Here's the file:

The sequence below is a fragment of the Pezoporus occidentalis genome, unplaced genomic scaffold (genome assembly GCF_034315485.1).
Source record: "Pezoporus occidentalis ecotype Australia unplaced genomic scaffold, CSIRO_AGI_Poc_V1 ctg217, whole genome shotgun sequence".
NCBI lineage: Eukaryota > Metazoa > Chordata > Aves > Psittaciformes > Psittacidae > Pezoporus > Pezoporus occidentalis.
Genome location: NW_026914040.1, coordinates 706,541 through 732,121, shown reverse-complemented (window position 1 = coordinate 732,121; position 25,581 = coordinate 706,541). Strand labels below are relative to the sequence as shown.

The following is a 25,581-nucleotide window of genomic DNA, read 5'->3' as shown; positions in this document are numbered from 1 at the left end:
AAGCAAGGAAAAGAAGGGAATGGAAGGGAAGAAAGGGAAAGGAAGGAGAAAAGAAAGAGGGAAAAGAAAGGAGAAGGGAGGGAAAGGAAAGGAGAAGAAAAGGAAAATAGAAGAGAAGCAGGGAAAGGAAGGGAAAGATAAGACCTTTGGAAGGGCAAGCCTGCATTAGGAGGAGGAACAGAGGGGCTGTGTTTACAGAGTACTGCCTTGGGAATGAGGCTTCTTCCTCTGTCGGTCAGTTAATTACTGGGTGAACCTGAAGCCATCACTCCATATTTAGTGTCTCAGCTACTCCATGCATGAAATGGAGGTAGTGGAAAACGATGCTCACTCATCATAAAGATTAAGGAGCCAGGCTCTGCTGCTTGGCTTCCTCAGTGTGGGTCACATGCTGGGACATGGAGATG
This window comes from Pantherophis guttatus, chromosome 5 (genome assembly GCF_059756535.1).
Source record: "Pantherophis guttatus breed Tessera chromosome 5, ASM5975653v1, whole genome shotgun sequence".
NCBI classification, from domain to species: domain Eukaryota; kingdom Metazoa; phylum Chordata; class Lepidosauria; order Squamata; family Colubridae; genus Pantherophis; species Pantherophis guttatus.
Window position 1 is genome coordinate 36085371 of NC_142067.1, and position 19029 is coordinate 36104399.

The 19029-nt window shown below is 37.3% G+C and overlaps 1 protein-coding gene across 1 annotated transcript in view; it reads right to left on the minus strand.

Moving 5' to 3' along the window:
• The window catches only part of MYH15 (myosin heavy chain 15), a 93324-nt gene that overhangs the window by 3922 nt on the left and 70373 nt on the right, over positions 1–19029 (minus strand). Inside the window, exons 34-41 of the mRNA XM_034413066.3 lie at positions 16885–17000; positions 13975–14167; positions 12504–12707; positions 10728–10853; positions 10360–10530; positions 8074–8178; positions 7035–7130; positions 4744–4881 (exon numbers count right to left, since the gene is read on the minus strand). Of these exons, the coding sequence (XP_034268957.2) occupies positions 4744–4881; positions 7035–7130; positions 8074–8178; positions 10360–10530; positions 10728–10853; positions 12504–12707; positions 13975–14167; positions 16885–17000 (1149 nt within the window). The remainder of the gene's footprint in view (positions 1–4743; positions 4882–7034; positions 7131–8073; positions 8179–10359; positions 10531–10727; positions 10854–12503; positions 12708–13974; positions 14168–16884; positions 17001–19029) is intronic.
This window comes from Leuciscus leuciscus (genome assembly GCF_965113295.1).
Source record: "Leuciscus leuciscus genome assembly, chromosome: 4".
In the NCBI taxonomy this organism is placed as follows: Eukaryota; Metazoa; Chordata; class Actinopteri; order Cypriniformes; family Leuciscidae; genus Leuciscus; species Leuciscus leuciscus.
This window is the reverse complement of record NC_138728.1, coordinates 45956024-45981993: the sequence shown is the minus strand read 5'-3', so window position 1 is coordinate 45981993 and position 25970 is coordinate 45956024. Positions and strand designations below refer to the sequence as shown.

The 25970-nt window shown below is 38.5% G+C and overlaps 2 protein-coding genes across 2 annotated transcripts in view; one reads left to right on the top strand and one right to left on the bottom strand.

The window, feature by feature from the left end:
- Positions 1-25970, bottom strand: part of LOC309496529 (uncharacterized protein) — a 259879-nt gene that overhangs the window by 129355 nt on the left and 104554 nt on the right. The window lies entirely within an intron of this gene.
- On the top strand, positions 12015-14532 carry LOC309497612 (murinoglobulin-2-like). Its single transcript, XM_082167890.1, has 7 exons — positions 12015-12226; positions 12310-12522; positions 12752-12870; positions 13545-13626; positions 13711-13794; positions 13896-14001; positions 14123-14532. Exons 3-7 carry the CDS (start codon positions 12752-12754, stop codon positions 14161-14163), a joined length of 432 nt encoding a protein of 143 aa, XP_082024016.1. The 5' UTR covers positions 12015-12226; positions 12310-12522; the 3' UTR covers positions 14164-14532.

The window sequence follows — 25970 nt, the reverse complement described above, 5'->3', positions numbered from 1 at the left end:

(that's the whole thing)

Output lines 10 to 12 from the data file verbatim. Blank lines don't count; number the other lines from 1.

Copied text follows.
Window position 1 is genome coordinate 36085371 of NC_142067.1, and position 19029 is coordinate 36104399.

The 19029-nt window shown below is 37.3% G+C and overlaps 1 protein-coding gene across 1 annotated transcript in view; it reads right to left on the minus strand.

Moving 5' to 3' along the window: